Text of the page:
artists & participants
In the hyper-text, hyper-media, hyper-hype world we live in, the ground of Being dissolves under our feet and we float away like Major Tom, able to hear only the echo of our own consciousness. In response we turn to the past for a firmer footing in history. It’s happening in every part of culture in music and fashion—and, above all, in art. Retro is one word for it. I think of it as a necessary reconnection with history. I think it is a breath of fresh air, a final leave-taking of the Modernist idea that there is such a thing as “progressive” art. Actually, the idea died a while ago. It’s just that the Curatoria keep applying the paddles, hoping to jolt the monster back to life.
I found it thrilling as I rattled around in my collecting forays, that so many artists were painting antique genres, among them what is arguably the most banal one in the world: flower painting. And they’re painting these flowers not as any kind of ironic commentary on commodification or globalism, but rather because they are looking for a way to speak authentically—to speak about beauty and desire and death. It’s something of a Romantic time—a moment when younger artists especially are privileging feeling over analysis, the handcrafted over the mechanical, and sincerity over irony. All of which is just great as far as I’m concerned. “The world must become romanticized,” said Novalis, “so that we may rediscover its original meaning.”
We give flowers to express our love and we give flowers as food to the dead. They’re a gift. The works in this show—whatever symbolism they may carry—are, above all, emblematic of the fact that art has been a gift in my life. Sometimes it’s been hard to remember that because it’s been so easy to get caught up in the “hot” art market of the last few years. But in the end, the value of art isn’t set by Sotheby’s. Then again, perhaps the symbolism is important. Transience. Mortality. It’s probably not an accident that as I’ve reached middle age and the gravitational pull on my molecules gets sharper, I’ve come to appreciate more and more those things that express the value of living in the moment. That’s why I’m so grateful to these artists for having created these amazing works, and that’s why now is a good time—and always has been. - Dean Valentine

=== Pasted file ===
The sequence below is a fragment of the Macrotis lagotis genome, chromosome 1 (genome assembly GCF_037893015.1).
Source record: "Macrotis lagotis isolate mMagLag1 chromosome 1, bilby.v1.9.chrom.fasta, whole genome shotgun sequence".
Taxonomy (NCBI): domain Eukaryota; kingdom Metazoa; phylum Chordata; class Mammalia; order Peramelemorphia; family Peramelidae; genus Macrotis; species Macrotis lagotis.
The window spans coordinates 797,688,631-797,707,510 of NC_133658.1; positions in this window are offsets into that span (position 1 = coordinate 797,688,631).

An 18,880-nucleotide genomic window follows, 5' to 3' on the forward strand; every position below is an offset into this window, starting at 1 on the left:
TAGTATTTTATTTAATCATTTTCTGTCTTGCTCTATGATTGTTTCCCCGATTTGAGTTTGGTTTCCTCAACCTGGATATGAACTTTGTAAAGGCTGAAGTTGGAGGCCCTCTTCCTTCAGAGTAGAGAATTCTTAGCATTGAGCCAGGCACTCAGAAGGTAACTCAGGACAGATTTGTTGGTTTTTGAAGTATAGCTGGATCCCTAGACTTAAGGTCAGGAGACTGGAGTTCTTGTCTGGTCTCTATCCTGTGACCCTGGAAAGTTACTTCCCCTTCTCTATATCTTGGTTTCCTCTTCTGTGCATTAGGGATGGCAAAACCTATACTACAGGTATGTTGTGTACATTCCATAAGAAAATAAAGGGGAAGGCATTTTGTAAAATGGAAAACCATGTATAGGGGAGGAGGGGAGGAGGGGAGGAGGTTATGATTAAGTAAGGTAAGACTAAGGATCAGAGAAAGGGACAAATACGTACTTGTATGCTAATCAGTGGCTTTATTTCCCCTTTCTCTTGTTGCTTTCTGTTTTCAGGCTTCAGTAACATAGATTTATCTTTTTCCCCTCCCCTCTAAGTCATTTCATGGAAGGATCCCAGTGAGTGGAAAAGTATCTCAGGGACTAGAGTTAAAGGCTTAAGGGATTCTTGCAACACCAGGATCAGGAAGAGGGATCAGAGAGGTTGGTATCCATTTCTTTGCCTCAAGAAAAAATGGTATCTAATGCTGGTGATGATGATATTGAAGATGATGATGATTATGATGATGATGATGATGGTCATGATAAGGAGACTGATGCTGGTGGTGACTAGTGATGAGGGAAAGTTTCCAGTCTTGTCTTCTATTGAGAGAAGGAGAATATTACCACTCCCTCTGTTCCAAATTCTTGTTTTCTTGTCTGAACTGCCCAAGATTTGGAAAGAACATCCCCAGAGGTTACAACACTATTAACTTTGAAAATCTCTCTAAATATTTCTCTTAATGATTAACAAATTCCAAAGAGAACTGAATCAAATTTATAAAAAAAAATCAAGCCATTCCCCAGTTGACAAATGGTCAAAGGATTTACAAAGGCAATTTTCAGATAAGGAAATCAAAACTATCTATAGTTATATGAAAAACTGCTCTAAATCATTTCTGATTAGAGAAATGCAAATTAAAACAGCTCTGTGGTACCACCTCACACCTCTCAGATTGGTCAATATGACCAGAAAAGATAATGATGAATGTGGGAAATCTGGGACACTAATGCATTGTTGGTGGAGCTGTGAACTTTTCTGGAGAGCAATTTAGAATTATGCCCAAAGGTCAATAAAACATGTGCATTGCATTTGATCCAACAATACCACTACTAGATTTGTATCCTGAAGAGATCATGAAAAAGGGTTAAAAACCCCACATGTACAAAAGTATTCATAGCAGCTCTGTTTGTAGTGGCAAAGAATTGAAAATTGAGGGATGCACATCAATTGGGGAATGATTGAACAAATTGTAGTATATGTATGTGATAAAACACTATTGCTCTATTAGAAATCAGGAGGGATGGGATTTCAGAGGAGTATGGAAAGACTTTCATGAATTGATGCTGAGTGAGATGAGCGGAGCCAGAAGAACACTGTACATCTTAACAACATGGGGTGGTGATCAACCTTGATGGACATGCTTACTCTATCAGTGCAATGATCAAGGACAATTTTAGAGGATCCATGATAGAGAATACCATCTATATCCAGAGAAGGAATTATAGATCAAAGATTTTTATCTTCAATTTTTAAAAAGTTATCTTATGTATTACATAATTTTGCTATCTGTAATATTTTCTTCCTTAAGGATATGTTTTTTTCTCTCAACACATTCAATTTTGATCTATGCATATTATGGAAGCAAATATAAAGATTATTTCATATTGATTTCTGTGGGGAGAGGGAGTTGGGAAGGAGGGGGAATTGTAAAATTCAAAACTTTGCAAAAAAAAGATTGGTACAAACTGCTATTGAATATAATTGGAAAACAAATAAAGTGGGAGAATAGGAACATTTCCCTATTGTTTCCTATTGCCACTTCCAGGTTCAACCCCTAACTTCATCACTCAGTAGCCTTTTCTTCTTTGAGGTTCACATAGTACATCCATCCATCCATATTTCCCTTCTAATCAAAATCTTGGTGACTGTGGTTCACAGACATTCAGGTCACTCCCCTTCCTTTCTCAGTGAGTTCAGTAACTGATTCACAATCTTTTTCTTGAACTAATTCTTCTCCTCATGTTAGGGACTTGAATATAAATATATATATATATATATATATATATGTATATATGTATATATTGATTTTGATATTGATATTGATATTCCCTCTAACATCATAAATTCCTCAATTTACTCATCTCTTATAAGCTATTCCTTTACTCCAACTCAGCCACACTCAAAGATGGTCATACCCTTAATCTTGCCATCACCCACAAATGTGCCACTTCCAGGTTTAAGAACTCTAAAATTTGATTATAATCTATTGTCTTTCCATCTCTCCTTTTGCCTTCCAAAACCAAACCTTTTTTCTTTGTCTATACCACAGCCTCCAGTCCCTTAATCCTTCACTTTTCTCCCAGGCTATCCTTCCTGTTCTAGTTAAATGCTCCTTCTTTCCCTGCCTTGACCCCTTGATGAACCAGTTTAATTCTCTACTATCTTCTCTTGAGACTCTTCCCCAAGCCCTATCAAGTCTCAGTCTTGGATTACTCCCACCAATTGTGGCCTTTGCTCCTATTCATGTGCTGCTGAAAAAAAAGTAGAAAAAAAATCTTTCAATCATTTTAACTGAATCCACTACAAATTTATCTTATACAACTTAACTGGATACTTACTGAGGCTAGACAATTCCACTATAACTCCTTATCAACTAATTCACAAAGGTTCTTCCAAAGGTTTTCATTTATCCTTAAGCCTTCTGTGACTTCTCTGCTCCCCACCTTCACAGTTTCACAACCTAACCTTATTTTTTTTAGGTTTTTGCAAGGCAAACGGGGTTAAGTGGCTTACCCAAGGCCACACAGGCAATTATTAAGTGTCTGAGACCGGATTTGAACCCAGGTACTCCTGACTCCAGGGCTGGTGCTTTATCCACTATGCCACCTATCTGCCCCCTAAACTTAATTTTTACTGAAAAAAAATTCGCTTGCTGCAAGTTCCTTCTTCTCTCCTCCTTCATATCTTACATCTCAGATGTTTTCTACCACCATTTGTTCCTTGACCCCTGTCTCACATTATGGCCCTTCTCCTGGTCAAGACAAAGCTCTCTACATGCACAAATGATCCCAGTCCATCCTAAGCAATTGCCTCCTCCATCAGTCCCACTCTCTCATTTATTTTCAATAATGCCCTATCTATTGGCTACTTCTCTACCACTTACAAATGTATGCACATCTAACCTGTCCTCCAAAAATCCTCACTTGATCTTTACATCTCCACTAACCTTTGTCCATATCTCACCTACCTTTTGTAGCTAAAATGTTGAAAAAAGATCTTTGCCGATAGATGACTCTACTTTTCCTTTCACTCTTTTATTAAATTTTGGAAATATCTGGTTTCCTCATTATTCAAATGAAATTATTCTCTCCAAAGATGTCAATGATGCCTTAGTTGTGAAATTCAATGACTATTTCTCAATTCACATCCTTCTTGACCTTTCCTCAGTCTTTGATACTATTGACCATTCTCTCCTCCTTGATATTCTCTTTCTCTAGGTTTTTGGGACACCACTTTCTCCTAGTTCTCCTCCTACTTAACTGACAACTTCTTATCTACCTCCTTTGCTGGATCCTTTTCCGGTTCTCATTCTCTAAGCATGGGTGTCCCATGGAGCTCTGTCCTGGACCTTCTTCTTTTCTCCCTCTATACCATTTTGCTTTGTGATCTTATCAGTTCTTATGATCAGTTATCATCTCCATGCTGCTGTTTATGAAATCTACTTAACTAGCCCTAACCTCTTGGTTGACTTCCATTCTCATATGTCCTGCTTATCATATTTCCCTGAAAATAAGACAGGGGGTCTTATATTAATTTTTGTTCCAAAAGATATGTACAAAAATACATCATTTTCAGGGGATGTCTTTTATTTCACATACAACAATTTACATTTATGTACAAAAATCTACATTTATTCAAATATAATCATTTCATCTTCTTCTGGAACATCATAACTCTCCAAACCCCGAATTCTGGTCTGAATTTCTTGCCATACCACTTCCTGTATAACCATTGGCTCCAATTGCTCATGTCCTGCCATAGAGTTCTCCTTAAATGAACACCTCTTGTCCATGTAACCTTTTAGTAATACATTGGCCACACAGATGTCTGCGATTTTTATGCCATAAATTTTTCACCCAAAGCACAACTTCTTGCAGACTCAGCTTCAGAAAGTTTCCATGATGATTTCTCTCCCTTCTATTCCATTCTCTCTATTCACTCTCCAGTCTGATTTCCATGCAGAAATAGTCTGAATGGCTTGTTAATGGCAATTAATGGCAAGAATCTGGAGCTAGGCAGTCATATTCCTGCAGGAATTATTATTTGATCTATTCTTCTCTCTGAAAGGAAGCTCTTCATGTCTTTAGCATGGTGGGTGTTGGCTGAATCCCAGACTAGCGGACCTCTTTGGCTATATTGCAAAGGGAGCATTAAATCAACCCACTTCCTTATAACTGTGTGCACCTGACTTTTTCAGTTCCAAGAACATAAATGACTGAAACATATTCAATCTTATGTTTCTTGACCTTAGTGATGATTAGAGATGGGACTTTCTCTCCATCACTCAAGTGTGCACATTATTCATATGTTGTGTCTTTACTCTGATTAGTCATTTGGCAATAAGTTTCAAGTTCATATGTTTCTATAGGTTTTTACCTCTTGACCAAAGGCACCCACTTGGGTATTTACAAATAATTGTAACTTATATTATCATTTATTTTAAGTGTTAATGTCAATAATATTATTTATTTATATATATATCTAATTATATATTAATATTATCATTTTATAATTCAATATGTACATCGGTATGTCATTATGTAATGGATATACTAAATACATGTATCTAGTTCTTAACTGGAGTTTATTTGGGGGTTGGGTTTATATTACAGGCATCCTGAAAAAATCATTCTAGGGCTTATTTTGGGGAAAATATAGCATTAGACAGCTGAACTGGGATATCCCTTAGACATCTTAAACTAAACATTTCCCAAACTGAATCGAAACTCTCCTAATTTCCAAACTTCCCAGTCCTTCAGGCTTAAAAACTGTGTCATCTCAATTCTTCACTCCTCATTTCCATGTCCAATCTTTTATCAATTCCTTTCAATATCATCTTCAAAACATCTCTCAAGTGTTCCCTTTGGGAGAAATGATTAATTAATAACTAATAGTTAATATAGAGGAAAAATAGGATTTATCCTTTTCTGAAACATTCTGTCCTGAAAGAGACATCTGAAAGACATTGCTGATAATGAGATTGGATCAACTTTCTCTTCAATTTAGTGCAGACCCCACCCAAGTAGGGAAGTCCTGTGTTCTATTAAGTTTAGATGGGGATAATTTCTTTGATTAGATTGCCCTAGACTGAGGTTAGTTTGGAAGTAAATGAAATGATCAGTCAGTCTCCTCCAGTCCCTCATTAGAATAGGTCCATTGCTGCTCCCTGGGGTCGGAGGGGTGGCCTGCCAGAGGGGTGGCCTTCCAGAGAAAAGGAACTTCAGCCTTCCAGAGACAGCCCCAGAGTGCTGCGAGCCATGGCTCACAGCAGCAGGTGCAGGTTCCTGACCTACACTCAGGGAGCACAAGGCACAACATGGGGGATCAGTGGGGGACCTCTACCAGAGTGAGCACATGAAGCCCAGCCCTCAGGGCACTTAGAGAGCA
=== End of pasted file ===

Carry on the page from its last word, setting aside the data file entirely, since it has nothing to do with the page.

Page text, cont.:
Dean Valentine lives in Los Angeles with his wife and two children, and is a collector of contemporary art. Pressetext
Now Is a Good Time
Kuratorin: Dean Valentine
mit Tom Allen, Gillian Carnegie, Mathew Cerletty, John Currin, Maureen Gallace, Mark Grotjahn, Lothar Hempel, Karen Kilimnik, Nick Lowe, Alisa Margolis, Rodney McMillian, Paul P., Elizabeth Peyton, Dana Schutz, Daniel Sinsel, Dirk Skreber, Christoph Steinmeyer, Rob Thom